James Daley

By James Daley

Like most banks, Natwest has been busy trying to persuade the world that it's changed its ways over the past few months. Its latest adverts talk about how it's now "Fairer Natwest" - offering the same great deals to existing customers as it does to its new ones.

In a similar vein, a few months ago it announced it was not going to offer 0% interest credit cards anymore, because it believes it's unfair to offer a teaser rate, only to ratchet it up to 20% or so a few months later. And there are no teaser rates across its savings products either.

This may all sound like the makings of a new friendly bank - but the downside of doing things differently in a market where everyone else is playing by another set of rules, is that your products end up looking a little limp.

Does fair have to mean poor value?

Natwest's 0.75% cash Isa may come with no funny business, but it's also paying almost 1% less than the market leaders. The Post Office will pay you 1.55% and when its teaser rate comes to an end, you'll still revert to 0.75%, the same as the Natwest account is paying.

In the credit card market, Natwest may offer a nice low rate of 6.9% - but given that you can now get 0% for almost three years, you could waste hundreds of pounds of extra interest by plumping for a Natwest credit card.

I wonder if Natwest has missed the point here. It's true that customers hate having to switch their money around to chase the best rates. But the real crime in the savings market was simply that rates fell so far - and that banks were not very good about reminding customers that their teaser rate was coming to an end. I imagine most Natwest customers would still like to be offered market leading savings rates - but would also appreciate an email, a text and maybe even a letter when the rate is about to expire, to remind them that it's time to switch. If, at that point, they don't get round to it, then they might like the comfort that their rate is not going to plunge to 0.01%.

In the credit card market, customers love 0% offers. The scandal with them is that the penalties are too severe. You can lose your entire 0% deal if you miss a payment. As for the reversion to a higher rate - well, of course people would prefer to pay 0% indefinitely, but given that's not possible, then all people need is adequate warning to either pay off their debt or move it elsewhere once the deal comes to an end.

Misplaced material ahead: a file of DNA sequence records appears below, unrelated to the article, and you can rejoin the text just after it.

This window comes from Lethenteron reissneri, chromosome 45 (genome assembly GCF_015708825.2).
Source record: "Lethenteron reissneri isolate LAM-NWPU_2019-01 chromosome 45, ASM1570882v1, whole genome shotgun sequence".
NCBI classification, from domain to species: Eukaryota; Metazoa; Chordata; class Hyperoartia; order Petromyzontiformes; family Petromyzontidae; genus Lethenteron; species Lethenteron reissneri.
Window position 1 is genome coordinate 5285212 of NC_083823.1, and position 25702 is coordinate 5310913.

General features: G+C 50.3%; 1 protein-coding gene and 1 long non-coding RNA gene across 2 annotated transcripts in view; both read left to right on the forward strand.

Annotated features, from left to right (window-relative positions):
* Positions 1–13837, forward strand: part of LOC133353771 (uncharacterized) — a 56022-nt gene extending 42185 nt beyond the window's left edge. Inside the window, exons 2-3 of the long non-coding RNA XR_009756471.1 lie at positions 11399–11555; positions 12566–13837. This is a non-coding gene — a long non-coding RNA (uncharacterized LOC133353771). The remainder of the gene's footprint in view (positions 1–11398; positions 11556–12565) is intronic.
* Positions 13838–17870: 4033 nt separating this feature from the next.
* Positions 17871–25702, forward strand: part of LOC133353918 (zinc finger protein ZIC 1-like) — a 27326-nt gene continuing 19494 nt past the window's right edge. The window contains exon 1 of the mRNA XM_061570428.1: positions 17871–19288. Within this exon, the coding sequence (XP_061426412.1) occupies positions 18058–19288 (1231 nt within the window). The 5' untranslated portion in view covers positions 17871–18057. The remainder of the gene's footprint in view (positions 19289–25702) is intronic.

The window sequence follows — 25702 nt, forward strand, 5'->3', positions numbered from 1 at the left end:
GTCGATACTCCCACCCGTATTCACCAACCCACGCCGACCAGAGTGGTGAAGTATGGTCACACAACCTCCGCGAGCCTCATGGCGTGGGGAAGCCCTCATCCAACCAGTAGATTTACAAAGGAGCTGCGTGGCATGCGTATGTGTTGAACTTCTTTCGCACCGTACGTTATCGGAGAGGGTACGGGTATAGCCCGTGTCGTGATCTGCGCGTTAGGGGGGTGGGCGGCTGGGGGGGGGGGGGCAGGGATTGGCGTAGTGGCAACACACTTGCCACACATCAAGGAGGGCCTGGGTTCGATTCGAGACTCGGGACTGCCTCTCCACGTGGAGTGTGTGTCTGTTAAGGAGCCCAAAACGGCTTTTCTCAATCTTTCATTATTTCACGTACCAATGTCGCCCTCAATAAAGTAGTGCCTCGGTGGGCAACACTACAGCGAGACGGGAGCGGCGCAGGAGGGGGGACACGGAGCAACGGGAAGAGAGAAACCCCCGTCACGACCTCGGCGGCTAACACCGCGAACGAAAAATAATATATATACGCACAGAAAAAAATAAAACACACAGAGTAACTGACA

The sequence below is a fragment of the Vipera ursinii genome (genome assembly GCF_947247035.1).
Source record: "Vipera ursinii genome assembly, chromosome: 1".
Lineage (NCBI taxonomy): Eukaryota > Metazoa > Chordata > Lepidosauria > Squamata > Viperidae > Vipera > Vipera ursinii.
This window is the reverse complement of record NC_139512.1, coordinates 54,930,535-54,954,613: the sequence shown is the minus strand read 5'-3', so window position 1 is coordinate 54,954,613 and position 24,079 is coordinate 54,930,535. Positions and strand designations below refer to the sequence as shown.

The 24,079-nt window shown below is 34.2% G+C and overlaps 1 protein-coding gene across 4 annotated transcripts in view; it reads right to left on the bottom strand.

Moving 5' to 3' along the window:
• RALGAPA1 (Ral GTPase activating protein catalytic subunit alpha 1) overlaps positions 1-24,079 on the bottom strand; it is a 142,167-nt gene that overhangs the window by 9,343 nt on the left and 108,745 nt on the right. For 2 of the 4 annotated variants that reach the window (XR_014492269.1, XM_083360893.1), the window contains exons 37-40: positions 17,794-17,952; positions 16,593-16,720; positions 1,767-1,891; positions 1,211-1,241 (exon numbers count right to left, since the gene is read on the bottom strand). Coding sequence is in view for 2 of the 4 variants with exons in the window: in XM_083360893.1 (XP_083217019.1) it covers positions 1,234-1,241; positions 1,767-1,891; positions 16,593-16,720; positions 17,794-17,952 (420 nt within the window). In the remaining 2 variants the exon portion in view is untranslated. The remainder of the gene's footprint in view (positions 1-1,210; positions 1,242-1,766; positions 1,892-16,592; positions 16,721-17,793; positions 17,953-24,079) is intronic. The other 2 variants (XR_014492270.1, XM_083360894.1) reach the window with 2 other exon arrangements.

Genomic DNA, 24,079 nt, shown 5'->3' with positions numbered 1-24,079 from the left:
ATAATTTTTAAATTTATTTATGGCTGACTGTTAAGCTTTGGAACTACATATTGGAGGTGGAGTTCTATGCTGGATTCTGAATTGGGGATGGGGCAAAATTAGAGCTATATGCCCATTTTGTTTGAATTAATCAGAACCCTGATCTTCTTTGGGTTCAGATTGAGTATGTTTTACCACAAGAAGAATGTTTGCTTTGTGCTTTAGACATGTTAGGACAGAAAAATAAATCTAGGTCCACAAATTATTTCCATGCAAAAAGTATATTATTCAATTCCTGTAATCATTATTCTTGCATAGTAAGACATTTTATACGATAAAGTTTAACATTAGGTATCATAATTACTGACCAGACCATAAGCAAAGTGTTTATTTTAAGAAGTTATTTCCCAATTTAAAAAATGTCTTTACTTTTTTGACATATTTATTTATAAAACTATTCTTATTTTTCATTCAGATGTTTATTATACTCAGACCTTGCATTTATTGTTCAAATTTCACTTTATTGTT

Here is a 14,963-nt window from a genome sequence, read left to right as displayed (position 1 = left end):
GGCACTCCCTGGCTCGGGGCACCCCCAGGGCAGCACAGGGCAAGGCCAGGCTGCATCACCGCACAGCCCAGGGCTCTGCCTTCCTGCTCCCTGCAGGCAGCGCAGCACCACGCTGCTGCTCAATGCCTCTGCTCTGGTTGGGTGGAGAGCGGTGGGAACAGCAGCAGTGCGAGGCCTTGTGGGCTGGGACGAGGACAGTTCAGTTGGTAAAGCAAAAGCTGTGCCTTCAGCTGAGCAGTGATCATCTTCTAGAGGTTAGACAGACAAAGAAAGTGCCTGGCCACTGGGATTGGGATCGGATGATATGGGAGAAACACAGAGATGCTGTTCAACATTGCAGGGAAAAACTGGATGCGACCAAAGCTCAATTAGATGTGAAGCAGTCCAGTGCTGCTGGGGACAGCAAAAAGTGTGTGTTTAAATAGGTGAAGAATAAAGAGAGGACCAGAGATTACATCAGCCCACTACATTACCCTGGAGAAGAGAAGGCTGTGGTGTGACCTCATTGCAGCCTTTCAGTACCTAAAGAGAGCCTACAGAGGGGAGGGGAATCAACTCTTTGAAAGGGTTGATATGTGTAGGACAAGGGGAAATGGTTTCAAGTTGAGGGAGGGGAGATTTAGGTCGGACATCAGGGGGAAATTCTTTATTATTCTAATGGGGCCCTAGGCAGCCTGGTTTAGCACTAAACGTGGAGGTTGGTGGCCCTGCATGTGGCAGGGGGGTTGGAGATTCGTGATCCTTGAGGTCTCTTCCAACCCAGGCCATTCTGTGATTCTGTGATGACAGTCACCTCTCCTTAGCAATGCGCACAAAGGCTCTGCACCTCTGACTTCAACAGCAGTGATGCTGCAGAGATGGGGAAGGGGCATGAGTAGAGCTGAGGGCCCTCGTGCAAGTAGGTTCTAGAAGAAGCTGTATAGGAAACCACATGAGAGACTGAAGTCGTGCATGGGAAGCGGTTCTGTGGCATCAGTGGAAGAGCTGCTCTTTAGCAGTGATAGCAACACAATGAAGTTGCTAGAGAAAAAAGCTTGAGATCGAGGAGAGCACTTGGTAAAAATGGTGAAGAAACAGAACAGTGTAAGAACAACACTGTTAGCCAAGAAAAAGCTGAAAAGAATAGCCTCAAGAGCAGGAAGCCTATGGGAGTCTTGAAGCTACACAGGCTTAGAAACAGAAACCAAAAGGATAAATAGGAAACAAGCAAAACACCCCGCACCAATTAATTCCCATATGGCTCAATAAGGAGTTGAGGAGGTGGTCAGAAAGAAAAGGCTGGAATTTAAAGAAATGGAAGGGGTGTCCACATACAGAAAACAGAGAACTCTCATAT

Fairness is about transparency

It's admirable to want to reward loyal customers. But unfortunately, in a market where the best deals are paid for by the apathy of a section of the customer base, it's very hard to do this. Many insurance policies are priced at a loss in year one, based on the knowledge that a large proportion of customers won't switch when the company pushes up prices in years two and three. Is that fair? Yes, probably - as long as the insurer was upfront and gave the customer every chance to switch.

So on aggregate, is Natwest fairer? Not really. It has opted out of chasing new business in the savings and credit card markets - and is offering lower savings rates and higher credit card rates than its competitors.

As someone who runs a company called Fairer Finance, I confess that my ears prick when I see a company boasting that they are fair. Natwest follows on the heels of Santander - who's advertising proclaims it to be "simple, personal and fair".

For me, fairness is about transparency. Financial products are complex - and as much as we all crave a world of simplicity, it's a false eutopia which would leave most of us worse off. Fair financial markets are ones where companies don't take advantage of people's ignorance, not their inertia. Ultimately, I'm fine with banks and insurers penalising customers who are apathetic - as long as they went as far as they could to let them know that they could do better by switching. After that, customers have got to take some responsibility for themselves.